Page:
A key to understanding how Christians are called to love each other comes from a very unlikely place. Read the account of Judas’ death in Acts chapter 1:
Now this man [Judas] purchased a field with the reward of iniquity; and falling headlong, he burst asunder in the midst, and all his bowels gushed out. (Acts 1:18 KJV)
Even though the account of Judas death seems to be contrary to understanding Christian love, It is key to understanding a first century metaphor that John uses in a letter to an early Christian community. The passage is found in John 3:11-18:
For this is the message you heard from the beginning: We should love one another. Do not be like Cain, who belonged to the evil one and murdered his brother. And why did he murder him? Because his own actions were evil and his brother’s were righteous. Do not be surprised, my brothers and sisters, if the world hates you. We know that we have passed from death to life, because we love each other. Anyone who does not love remains in death. Anyone who hates a brother or sister is a murderer, and you know that no murderer has eternal life residing in him. This is how we know what love is: Jesus Christ laid down his life for us. And we ought to lay down our lives for our brothers and sisters. If anyone has material possessions and sees a brother or sister in need but has no pity on them, how can the love of God be in that person? Dear children, let us not love with words or speech but with actions and in truth. (1 John 3:11-18 NIV)
1. Psyche vs Zoe. First, Christians who love each other understand what John meant when he wrote “we have passed from death to life.” This statement is confusing to non-Christians because it is opposite of what we understand as normal. Normally we live and pass through life into death. Jesus turned what the world thought as normal upside down, through him believers are dead to the imperfections of the physical world and pass into a perfect spiritual world. Echos of this statement are in John 12:25:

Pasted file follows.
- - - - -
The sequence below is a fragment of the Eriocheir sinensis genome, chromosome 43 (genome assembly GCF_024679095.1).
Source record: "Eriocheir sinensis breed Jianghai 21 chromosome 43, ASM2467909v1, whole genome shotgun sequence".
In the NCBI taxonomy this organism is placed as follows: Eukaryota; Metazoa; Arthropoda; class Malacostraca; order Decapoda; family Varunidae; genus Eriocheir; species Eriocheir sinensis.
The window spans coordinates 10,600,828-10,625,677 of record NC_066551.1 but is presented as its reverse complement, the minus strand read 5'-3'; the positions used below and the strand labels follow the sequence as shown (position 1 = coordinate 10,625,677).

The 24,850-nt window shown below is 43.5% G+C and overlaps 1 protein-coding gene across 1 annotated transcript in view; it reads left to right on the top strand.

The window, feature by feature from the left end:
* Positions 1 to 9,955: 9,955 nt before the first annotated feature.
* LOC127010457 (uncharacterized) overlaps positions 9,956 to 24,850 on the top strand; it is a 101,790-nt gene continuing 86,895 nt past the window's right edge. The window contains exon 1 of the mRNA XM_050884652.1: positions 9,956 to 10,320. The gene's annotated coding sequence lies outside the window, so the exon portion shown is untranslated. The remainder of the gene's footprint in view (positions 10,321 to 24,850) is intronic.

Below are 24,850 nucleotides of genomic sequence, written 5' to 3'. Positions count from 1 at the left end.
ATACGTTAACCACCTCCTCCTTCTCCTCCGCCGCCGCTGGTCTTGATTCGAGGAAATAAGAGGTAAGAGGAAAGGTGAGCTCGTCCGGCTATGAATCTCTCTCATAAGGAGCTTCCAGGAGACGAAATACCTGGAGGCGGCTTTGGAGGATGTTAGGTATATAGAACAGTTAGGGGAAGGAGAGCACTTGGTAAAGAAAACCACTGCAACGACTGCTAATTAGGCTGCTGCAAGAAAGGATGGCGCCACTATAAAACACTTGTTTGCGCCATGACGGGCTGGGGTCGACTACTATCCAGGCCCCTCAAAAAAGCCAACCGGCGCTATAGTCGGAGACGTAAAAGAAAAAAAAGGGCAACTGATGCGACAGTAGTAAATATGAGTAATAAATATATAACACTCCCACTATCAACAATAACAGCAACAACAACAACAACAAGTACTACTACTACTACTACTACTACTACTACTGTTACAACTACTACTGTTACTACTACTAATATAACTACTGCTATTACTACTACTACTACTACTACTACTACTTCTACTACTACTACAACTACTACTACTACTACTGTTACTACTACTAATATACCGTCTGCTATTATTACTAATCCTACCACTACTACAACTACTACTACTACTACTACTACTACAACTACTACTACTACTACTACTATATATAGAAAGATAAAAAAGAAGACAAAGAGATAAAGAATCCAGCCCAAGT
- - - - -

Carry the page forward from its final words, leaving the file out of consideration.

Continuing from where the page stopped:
Anyone who loves their life will lose it, while anyone who hates their life in this world will keep it for eternal life. (John 12:25 NIV)
The Greek language makes it clear:
Anyone who loves their psyche (life) will lose it, while anyone who hates their psyche (life) will keep it…
…for aoinios Zoe (eternal life)
The different life’s are defined in Strongs as:
psyche: breath: the breath of life: the vital force which animates the body and shows itself in breathing of animals, of men; life: that in which there is life a living being, a living soul
aionios: without beginning and end, that which always has been and always will be without beginning without end, never to cease, everlasting
Zoe: life real and genuine, a life active and vigorous, devoted to God, blessed, in the portion even in this world of those who put their trust in Christ, but after the resurrection to be consummated by new accessions (among them a more perfect body), and to last for ever
Psyche to Zoe through Jesus Christ.
2. Pity is a pitiful translation. People who have eternal life in common act differently in this psyche world, and differently to each other. An evidence that we have passed from psyche to Zoe is that we love each other. And we love each other differently than others. So what does all of this have to do with Judas hanging himself? Look at the different translations of 1 John 3:17:
If anyone has material possessions and sees a brother or sister in need but has no pity on them, how can the love of God be that person? (1 John 3:17 NIV)